Media Musings Stuff

Hemlock Grove Hems and Haws

Most shows don’t need 13-20+ episodes per season. Hell, many shows don’t need that many episodes total.

I’m a FIRM believer in 6-8 episode seasons.

Whether we want to admit or not, the people tuning into your show/movie aren’t trying to get into long novels. If they wanted that they would pick up the novels that the show is based on. Sure, there will be some crossover audience, but one set doesn’t want to sift through the stuff that works much better on paper than in video.

Part of the transfer from text to screen is ditching the extraneous descriptions to get to the meat and bones of the story. All the flowery prose describing the background needs to actually become the background, not really turned into janky dialogue that nobody wants to hear.

Blatant filler in a show works my nerves, and I’m a fairly patient individual. I watched almost all of Heroes and doing that was probably just me hating myself. Most of the public is not going to give you that much slack.

Hemlock Grove didn’t need to be 13 hours.

I really wanted to love Hemlock Grove. The werewolf transformation alone attracted me to the series and the actors lined up to star in it were a big fat Amber magnet. The combination of those things with gore-fiend Eli Roth working on it, should have at least had it somewhere in the range of awesomely bad if things took a turn for the worse.


Half the damn show felt like filler. Probably more than that, but I would forget I was watching it and get up to do other stuff.  I went outside and did yardwork in the middle of episodes and missed nothing. Some of the later reveals which were ridiculously exposition heavy could have been peppered into the boring earlier episodes with little effort.  It could have managed to round out at a somewhat clunky 8 hours instead of a punishment 13.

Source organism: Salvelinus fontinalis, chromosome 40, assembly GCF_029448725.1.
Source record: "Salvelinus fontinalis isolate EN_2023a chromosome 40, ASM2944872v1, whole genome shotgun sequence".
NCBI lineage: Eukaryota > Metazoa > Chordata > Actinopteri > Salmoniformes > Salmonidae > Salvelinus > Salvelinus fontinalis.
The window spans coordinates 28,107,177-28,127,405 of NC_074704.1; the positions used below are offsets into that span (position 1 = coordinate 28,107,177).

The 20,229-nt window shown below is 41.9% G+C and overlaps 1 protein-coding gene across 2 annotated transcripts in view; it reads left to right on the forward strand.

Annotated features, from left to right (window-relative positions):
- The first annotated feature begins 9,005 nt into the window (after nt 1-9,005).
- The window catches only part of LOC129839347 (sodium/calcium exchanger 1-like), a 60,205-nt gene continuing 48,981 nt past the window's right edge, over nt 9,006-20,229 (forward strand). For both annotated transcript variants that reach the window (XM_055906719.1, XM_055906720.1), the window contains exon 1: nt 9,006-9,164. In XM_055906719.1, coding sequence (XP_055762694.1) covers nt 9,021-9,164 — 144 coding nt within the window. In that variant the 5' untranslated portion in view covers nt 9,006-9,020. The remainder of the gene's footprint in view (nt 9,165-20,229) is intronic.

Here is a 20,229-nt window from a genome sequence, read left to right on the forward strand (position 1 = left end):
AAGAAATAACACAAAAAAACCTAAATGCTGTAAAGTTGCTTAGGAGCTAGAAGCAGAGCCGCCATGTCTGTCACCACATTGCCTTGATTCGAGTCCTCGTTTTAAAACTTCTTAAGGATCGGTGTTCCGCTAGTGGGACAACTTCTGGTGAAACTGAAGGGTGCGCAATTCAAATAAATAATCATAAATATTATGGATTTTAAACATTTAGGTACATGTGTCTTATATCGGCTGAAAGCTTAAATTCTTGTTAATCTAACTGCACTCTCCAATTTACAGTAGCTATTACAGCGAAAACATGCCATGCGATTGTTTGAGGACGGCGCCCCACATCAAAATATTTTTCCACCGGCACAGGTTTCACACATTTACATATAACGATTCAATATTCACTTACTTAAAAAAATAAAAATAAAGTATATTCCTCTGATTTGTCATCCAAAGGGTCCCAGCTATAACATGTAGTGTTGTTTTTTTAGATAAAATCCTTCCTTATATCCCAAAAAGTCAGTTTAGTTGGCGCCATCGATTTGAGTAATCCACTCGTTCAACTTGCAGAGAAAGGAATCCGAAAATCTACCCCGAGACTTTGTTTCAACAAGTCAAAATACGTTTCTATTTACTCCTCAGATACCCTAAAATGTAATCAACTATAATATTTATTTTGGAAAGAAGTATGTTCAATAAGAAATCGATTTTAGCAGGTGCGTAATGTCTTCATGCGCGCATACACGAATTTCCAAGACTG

It felt like there was a good 4 hours of Roman and Peter saying they needed to do something, then just sitting in the car for a while.  The camptastic dialogue that other actors got kept cycling the same conversations with different awkward wording. It’s ok to write some characters like that, but the whole town shouldn’t sound like they are the same weird person flopping out lopsided “cool guy” prose.

That sentence got away from me, but at least I’ll admit that it wasn’t pretty.

The best way to describe the accents would be to use one of those wave text tricks.

It seems that the show was littered with too many subplots for it to focus on any of them, so it doesn’t. The show doesn’t care that innocent-ish teenage girls are dead, so you don’t. The show also doesn’t want to flesh out any of the ideas in a reasonable timeframe, so you forget you are supposed to care about them. The boys don’t even bother to really try and solve the crime well. The villain just shows up and tells them EVERYTHING.

The actors who tried to take it serious did a pretty good job, and the ones riding the camp train hit all the right buttons in their own way. Just too bad the writers stretched the life out of it.

If the show didn’t have 13 whole hours to work with, some of these gaping  holes would be a little smaller and harder to fall in. Hemlock Grove is one of the big reasons that scaling back runs could improve quality. The novel wasn’t even long enough to merit such a hefty runtime. It could have just been a nice little 90 minute movie.

Seriously though, 6-8 episodes.